Granuloma eosinofílico: um achado incomum no adulto
Bruno F. B. B. Abreu1; Marcio Luís Duarte2; Murilo G. Grande1; Newton M. Lima Neto1; Edimeire F. Ottoni1
1. Hospital Militar de Área de Campo Grande, Campo Grande, Mato Grosso do Sul, Brazil
2. Webimagem, São Paulo, São Paulo, Brazil
Bruno Fernandes Barros Brehme de Abreu
First Submission on 8/2/2019
Last Submission on 8/19/2019
Accepted for publication on 9/18/2019
Published on 4/2/2020
A 45-year-old man presents with occipital headache for about one month, resistant to analgesic therapy, and palpable nodule at the pain site. At initial evaluation, the nodule was 1.5 cm in diameter without apparent skin alteration. Ultrasonography revealed a well-defined osteolytic lesion and doubtful communication with the dura mater. The study was complemented with computed tomography and contrast-enhanced magnetic resonance, both identifying lytic lesion with soft tissue component and contrast enhancement, without diffusion restriction, guiding the diagnostic hypothesis of eosinophilic granuloma. Surgical treatment with mass excision and anatomopathological evaluation was made, which confirmed the radiological diagnostic hypothesis. After three months of follow-up, the patient remained symptom-free and radiographic control showed no signs of relapse.
Keywords: bone neoplasms; tomography X-ray computed; magnetic resonance imaging.
Paciente varón de 45 años presenta cefalea occipital desde hace un mes, refractaria a tratamiento analgésico, y nódulo palpable en el lugar del dolor, que mide 1,5 cm de diámetro, sin alteración visible de la piel. La ecografía reveló una lesión osteolítica de bordes bien delimitados y comunicación dudosa con la duramadre. Se complementó el estudio con tomografía computarizada (TC) e imagen por resonancia magnética (IRM) con medio de contraste, ambos exámenes identificando lesión lítica con componente de partes blandas y realce del contraste, sin restricción a la difusión, planteando la hipótesis diagnóstica de granuloma eosinófilo (GE). Se instauró el tratamiento quirúrgico con escisión de la masa y examen anatomopatológico, que confirmó la hipótesis diagnóstica radiológica. A los tres meses de seguimiento, el paciente estaba libre de síntomas, y el control radiográfico no mostró señales de recidiva.
Palabras-clave: neoplasias óseas; tomografía computarizada por rayos X; imagen por resonancia magnética.
Paciente do sexo masculino, 45 anos de idade, apresenta cefaleia occipital há cerca de um mês, resistente ao tratamento com analgesia, e nódulo palpável no local da dor, medindo 1,5 cm de diâmetro, sem aparente alteração da pele. A ultrassonografia revelou uma lesão osteolítica com margens bem definidas e discutível comunicação com a dura-máter. O estudo foi complementado com tomografia computadorizada (TC) e ressonância magnética (RM) com contraste, ambos os exames identificando lesão lítica com componente de partes moles e realce pelo contraste, sem restrição à difusão, orientando a hipótese diagnóstica de granuloma eosinofílico (GE). Instituiu-se então o tratamento cirúrgico com excisão da massa e avaliação anatomopatológica, que confirmou a hipótese diagnóstica radiológica. Com três meses de seguimento, o paciente estava livre de sintomas, e o controle radiográfico não evidenciava sinais de recidiva.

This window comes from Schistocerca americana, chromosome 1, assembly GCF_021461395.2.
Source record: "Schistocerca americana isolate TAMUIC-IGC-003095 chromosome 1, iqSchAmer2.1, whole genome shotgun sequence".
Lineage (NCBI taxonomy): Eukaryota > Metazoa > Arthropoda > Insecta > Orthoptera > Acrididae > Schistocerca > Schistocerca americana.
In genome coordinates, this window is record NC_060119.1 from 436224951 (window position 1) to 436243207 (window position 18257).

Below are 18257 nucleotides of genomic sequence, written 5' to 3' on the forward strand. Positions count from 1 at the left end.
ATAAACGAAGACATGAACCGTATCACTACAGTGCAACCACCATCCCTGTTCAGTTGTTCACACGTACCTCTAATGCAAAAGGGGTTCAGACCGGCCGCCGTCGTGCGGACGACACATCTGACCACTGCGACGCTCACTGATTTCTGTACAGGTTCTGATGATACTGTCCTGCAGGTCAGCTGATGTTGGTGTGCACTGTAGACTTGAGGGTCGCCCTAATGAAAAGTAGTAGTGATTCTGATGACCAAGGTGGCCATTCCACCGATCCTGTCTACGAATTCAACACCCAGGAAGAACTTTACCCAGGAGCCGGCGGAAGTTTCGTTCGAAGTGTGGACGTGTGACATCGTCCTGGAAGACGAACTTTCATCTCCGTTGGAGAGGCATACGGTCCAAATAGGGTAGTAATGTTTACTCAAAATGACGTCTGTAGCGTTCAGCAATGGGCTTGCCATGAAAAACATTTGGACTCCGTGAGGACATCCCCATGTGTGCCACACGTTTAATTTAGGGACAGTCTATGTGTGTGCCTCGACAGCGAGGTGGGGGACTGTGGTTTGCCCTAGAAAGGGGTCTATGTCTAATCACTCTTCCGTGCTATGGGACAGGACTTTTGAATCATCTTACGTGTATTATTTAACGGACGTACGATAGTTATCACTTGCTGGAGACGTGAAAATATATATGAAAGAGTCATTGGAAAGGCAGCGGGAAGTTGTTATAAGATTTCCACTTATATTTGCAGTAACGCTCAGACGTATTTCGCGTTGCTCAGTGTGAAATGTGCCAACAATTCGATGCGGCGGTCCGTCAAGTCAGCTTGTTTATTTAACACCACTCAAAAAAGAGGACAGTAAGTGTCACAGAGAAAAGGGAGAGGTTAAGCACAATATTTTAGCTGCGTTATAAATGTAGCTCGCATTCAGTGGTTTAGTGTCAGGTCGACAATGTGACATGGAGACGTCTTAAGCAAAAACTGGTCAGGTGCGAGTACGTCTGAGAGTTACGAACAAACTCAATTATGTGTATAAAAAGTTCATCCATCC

Palavras-chave: neoplasias ósseas; tomografia computadorizada por raios X; imagem por ressonância magnética.
The eosinophilic granuloma (EG) is characterized by abnormal proliferation of histiocytes, localized or multifocal; it mainly affects skull bones, ribs, pelvis, mandible, femur and spine. It is more frequent in children and teenagers(1).
Since 1940, this entity has been described in the literature by several authors. Lichtenstein and Jaffe(2) suggested its inclusion in a spectrum that comprises two other conditions with systemic repercussion: Letterer-Siwe and Hand-Schüller-Christian(1) diseases. Those three entities were encompassed in the term histiocytosis X, as their etiology is unknown and in the histological analysis of their characteristic lesions the presence of histiocytes is constant(1).
Letterer-Siwe disease occurs in children aged below 2 years and has, in most cases, a rapidly fatal course(3). It is characterized by hepatosplenomegaly, lymphadenopathy, skin rash, fever, anemia, thrombocytopenia and multiple bone lesions(3).